If you’re using fresh corn, remove the kernels from the ears by running a knife down the sides, slicing through the kernels. I stand my ear of corn up on the center hole of a bundt pan, letting the kernels fall into the bowl below. Pan sauté the corn for just a few minutes in a little olive oil, but leave it crisp! If you can roast the ears of corn over some coals, even better. Let it cool.

Mix the corn with all the other ingredients in a bowl. Cover and refrigerate.

Corn and tomatoes…when they’re in season, you just can’t beat the combination! This is a very simple salsa that takes advantage of their natural sweetness and is easy to make.

salsa

 

Ingredients:

 

1 lb frozen organic corn or equivalent fresh

2 ripe tomatoes, seeded and chopped

1/4 small red onion, finely chopped

6 oz mild crumbled cheese, like feta, cotija, or queso fresco

1 teaspoon Fleur de Sel

A pinch of black pepper

2 teaspoons white vinegar

2 tablespoons extra virgin olive oil

 

If using fresh corn, remove it from the ears, then pan saute  in a little olive oil, but leave it nice and crisp. If you can roast the ears of corn over some coals, even better. Let it cool.

Mix corn with all the other ingredients in a bowl. Cover and refrigerate.

There’s something magical about a simple plate of spaghetti and meatballs. When my parents took me to an Italian restaurant as a child, a plate of spaghetti and meatballs made me feel like the luckiest kid on the planet. And even now, when I prepare a plate of spaghetti and meatballs for my 7-year-old daughter, she can’t wait to sit down at the dinner table. She’s so busy shoveling the food into her mouth, she can’t even speak. I just get a quick thumbs-up between bites! meatballs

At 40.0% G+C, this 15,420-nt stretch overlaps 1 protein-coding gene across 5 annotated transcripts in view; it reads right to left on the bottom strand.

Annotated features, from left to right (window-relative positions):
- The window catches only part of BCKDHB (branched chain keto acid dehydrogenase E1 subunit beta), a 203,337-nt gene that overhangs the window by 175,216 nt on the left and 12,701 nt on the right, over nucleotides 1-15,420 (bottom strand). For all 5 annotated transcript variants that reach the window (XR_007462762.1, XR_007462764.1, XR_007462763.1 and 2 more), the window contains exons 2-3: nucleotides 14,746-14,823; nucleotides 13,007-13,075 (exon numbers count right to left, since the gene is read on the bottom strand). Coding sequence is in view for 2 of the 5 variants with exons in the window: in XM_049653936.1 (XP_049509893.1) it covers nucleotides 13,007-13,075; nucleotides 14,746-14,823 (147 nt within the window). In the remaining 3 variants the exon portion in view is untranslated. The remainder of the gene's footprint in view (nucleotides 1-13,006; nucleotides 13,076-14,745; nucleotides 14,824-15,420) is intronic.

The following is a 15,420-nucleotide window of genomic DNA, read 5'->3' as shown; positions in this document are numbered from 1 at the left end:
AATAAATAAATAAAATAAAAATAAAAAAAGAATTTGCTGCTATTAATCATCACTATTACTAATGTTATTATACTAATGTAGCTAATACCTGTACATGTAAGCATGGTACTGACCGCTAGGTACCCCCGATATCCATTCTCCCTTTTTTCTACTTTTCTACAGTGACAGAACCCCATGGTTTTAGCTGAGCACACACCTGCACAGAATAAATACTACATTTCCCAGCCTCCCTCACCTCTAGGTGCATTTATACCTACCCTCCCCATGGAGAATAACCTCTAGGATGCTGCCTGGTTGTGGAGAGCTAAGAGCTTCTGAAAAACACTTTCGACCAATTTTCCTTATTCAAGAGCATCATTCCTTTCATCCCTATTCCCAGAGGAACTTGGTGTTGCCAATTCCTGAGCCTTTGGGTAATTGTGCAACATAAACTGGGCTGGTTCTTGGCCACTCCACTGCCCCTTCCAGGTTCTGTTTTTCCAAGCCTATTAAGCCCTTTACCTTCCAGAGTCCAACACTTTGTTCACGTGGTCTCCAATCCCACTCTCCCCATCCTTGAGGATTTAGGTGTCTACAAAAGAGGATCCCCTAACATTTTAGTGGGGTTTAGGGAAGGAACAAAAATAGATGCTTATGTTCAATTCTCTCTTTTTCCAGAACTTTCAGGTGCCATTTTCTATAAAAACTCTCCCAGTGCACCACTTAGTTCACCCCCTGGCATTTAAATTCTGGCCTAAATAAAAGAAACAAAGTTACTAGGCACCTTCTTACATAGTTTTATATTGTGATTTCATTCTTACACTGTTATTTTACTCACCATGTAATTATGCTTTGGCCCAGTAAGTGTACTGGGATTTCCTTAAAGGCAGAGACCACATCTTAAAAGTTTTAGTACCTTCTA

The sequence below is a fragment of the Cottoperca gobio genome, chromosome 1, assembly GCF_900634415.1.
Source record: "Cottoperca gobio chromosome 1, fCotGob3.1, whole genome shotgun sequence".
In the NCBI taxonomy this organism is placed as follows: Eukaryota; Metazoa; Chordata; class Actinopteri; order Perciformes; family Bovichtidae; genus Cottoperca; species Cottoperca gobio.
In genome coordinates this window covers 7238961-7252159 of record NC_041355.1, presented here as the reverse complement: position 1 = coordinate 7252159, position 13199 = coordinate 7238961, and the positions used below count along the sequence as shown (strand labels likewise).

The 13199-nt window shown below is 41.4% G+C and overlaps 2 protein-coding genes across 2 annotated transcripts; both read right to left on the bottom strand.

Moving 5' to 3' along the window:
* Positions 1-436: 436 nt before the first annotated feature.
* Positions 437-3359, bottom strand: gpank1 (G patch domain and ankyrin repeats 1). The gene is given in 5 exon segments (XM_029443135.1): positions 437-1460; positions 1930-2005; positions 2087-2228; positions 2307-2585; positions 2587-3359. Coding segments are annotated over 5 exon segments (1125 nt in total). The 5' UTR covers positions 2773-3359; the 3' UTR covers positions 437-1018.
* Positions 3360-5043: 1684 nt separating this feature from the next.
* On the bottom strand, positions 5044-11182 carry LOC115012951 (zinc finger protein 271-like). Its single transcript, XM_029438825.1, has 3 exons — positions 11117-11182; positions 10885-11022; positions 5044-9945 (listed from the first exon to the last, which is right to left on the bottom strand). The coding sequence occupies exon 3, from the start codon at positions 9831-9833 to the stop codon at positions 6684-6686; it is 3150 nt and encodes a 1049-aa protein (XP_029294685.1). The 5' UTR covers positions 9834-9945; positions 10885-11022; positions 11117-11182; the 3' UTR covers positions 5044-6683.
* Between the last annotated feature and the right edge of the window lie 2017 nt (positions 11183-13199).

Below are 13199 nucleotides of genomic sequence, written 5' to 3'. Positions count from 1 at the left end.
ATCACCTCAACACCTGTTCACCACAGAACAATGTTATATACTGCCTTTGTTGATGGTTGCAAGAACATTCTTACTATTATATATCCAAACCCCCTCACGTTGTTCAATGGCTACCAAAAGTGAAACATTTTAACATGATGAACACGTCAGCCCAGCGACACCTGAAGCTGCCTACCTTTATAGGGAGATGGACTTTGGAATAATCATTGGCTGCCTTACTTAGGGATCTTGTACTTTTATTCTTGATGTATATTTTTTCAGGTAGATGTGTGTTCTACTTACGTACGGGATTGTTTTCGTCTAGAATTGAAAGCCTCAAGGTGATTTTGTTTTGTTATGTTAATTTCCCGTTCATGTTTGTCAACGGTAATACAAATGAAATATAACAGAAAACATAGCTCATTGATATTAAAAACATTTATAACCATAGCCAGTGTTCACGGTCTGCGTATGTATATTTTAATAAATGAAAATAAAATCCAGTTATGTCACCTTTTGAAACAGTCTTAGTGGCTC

Great meatballs start with great meat. I always use 80/20 grass-fed beef. I don’t use a ton of breadcrumbs as filler. And the tomato sauce is homemade as well, from canned tomatoes. I start with the sauce…

 

B.F.I.M. SAUCE

Inspired by a lovely but large Italian lady I once knew, my Big Fat Italian Mama sauce is the best tasting sauce I’ve had anywhere.

 

Ingredients:

1 medium onion, finely chopped

2 cloves garlic, through a press

1/2 cup extra virgin olive oil

10 cups ground and peeled tomatoes…or 3 cans (28 oz.) tomatoes pureed in food processor

2 teaspoons each: dried oregano, basil and parsley

3/4 teaspoon each anise seed and fennel seed

1 1/2 teaspoons salt

1/2 teaspoon black pepper

2 bay leaves